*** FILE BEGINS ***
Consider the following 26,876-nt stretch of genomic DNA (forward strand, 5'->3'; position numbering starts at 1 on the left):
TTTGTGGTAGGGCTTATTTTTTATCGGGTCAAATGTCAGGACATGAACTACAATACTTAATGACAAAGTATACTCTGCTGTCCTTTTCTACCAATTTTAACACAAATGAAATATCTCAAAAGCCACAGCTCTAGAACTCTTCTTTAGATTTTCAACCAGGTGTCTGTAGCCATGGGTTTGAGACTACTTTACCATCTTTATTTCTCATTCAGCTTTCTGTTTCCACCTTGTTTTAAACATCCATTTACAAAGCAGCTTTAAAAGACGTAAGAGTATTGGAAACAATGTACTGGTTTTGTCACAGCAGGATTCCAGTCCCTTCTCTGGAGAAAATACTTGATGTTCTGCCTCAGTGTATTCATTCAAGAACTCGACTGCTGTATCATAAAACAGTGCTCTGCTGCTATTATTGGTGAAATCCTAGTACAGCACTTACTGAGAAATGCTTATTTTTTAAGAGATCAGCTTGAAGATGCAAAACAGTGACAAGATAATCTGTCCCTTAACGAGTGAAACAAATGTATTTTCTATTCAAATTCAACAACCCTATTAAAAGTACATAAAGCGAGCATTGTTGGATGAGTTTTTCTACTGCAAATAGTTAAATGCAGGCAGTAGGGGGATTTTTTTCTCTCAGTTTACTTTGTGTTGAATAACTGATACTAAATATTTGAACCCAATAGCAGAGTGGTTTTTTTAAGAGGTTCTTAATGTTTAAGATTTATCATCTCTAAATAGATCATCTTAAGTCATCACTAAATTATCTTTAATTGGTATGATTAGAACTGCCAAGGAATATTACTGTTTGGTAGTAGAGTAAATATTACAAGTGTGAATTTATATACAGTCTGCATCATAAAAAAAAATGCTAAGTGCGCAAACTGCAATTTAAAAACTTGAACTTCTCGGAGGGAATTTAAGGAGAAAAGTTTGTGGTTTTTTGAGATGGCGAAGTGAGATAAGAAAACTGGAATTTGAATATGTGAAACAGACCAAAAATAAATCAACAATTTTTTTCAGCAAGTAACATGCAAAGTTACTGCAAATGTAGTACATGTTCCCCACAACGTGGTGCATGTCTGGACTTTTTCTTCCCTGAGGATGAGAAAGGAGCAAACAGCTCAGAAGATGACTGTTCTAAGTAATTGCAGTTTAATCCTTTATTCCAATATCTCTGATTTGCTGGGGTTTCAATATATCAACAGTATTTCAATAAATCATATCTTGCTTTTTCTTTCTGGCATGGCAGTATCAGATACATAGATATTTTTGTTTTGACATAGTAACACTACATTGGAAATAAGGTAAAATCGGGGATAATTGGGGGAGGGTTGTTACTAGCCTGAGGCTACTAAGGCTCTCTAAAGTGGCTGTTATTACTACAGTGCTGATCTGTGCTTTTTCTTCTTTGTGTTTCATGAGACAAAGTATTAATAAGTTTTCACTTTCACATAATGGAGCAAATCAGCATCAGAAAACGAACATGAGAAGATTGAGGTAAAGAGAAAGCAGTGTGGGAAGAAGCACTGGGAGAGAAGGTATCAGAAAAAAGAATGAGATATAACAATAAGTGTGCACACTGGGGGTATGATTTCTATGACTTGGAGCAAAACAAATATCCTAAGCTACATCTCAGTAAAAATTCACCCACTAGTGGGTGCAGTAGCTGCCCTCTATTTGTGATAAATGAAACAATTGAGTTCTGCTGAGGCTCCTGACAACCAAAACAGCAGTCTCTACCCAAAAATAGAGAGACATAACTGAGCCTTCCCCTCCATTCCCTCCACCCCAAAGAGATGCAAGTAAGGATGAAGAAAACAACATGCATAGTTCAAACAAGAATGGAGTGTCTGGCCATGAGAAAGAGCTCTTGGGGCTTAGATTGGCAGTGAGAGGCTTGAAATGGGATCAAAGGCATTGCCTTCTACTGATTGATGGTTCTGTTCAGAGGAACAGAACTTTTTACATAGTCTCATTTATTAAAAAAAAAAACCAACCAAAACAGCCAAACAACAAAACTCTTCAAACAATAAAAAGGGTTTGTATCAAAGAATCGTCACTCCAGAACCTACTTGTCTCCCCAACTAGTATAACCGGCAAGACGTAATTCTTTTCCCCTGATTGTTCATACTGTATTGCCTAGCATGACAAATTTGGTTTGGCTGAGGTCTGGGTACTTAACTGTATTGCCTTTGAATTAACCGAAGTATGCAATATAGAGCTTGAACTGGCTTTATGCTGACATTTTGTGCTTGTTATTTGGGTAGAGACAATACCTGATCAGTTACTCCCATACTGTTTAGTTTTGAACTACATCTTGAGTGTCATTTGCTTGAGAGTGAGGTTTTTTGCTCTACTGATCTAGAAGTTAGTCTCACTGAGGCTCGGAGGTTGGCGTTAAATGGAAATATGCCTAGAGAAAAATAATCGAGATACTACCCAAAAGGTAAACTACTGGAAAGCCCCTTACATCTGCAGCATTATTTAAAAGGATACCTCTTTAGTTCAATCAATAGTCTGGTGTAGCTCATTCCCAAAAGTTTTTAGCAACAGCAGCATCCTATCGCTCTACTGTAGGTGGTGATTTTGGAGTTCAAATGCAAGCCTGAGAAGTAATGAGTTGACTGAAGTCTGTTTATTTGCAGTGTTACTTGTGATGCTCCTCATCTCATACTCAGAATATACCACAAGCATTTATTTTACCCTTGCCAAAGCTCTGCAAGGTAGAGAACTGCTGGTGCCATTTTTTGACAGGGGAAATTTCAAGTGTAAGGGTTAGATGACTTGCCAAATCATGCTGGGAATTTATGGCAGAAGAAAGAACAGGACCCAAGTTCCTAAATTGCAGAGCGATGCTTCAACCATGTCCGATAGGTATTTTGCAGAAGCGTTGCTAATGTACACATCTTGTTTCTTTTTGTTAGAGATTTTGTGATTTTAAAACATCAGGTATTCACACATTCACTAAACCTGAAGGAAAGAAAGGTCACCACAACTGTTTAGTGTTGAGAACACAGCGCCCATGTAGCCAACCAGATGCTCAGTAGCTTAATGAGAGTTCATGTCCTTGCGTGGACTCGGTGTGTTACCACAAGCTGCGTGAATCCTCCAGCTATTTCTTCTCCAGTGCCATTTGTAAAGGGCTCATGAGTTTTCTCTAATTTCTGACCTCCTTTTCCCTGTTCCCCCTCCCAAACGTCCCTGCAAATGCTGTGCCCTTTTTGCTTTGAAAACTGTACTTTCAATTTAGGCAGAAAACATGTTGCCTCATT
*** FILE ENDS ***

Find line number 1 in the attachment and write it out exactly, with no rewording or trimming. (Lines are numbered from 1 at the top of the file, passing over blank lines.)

Consider the following 26,876-nt stretch of genomic DNA (forward strand, 5'->3'; position numbering starts at 1 on the left):